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Washington: 'I grew up working'

In a state where everything is larger than life, Stamford, Texas is the complete opposite.

The population is around 3,000. The city is small and the area is rural, only 12.9 square miles, 6.9 of those square miles covered by water. And there are just two stoplights. Yes, two.

One of the biggest attractions fits the area perfectly, the Cowboy Country Museum. It's also home to the Texas Cowboy Reunion, now in its 88th year as the world's largest amateur rodeo, and attracting numbers way beyond the population of the city.  

When you look at the list of notable individuals who came from Stamford, it's not long, and they aren't the names you hear every day.

On that list, though, is someone familiar to the Steelers.

James Washington.

Washington, the wide receiver from Oklahoma State the Steelers selected in the second round of the 2018 NFL Draft, is the talk of the town in a town where everybody knows each other. The hometown kid, the one who worked at the cattle auction, cut grass and swept the sidewalks at the local funeral home and worked at Cowpokes Country Store, which has since closed its doors.

The high school athlete who didn't stick to just football, but also basketball, track and tennis, where he was first-team all-region, and earned a black belt in taekwondo and also golfed in his 'free time'.

He is the pride of Stamford. And that is something he takes pride in.  

"It's home," said Washington. "It's a great place. I love it. It's not big. It's not city life. Some people love that city. That's not me."

One of the things he loves most about home, is the area that surrounds Stamford, an area rich in farmland, where he developed the strong work habits he brings with him to the Steelers.

His father, James Washington Sr., believed in hard work, spending his days working on area farms and ranches, not afraid of the blazing Texas sun. And his son joined him, mainly in the summer when the sun was at its hottest.

"I remember heading out at 6:30 in the morning, we would stop at the little convenience store and he'd get a cup of coffee, I'd get a Gatorade or chips or something and we'd head out to the farm," said Washington. "Probably head in and get some lunch, then go back out after. Hard days.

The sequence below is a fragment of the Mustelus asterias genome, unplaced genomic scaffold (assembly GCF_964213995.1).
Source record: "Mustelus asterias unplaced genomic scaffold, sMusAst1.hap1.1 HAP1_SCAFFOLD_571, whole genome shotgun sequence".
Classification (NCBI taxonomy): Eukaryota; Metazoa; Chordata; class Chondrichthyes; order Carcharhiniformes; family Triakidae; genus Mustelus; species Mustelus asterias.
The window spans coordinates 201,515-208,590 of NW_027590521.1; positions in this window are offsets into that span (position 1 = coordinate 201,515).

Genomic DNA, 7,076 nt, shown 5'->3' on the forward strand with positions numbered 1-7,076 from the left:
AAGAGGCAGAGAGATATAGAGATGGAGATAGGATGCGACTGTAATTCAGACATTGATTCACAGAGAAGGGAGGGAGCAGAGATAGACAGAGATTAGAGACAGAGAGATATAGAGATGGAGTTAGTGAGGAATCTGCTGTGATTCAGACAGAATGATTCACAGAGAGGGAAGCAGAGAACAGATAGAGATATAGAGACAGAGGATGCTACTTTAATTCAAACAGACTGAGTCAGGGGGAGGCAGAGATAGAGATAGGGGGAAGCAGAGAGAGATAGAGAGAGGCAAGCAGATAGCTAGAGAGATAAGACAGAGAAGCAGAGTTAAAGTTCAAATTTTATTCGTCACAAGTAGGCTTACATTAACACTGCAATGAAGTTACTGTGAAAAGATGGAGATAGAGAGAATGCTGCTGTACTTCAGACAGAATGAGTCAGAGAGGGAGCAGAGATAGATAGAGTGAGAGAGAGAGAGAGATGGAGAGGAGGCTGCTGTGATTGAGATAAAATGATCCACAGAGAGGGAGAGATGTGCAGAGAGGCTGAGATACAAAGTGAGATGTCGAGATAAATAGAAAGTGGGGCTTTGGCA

"My dad, he mainly farms cotton and wheat. Cotton is more of a technical crop where everything has to be perfect. Rows have to be straight and everything. It takes a lot of work. For my dad, he's like a one man job. He's got a guy that helps him every once in a while, but he's getting older, so every chance I get home I try to go help him and do what I can."

His love of farming, his love of the land, his love of hunting and fishing, inspired him to earn a degree in Agricultural Business at Oklahoma State. It also inspired him to work hard, to never be afraid of a little bit of sweat to get what you want.

"I grew up working," said Washington. "If I wasn't in school or practice, I was helping my dad on the farm, or in the garage or around the house. I can't tell you how many times I hauled hay when I was in high school. My dad wanted me to do it for strength and stamina. On those hot summer days, it definitely made me a good athlete.

"If you want to reap the benefits you have to put in work. Just like when we're on a farm, if you want good crops you have to put in good work. Everything has got to be right. My dad always told me, 'If you don't do it right, you're going to have to do it again.' And that's something that always stuck with my mind. So every time I'm on the field I'm going to try to do it right the first time."

His dream to manage a farm or ranch might have to be on hold for a while, as the other dream he had is now a reality.

"Just to get that call from Coach (Mike) Tomlin on draft night, it just felt like a dream come true," said Washington. "I dreamt of this as a kid and to get to this point and be here now is everything to me. I grew up watching the Cowboys just because it was close. As a kid, you look up to guys on those platforms that are at this level because they say only two percent of college players make the NFL. So, to be amongst that two percent, it shows how much you worked."

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